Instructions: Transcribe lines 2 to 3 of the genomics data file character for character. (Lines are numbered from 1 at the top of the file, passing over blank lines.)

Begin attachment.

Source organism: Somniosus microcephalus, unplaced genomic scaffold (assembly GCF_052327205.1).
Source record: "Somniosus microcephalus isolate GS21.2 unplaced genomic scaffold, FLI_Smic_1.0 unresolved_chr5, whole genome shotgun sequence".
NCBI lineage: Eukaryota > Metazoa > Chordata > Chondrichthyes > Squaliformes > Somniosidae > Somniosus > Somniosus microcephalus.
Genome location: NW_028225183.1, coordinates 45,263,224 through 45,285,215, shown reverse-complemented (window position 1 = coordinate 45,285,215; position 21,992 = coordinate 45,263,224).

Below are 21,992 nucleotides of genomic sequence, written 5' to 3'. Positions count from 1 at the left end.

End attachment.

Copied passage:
Source record: "Somniosus microcephalus isolate GS21.2 unplaced genomic scaffold, FLI_Smic_1.0 unresolved_chr5, whole genome shotgun sequence".
NCBI lineage: Eukaryota > Metazoa > Chordata > Chondrichthyes > Squaliformes > Somniosidae > Somniosus > Somniosus microcephalus.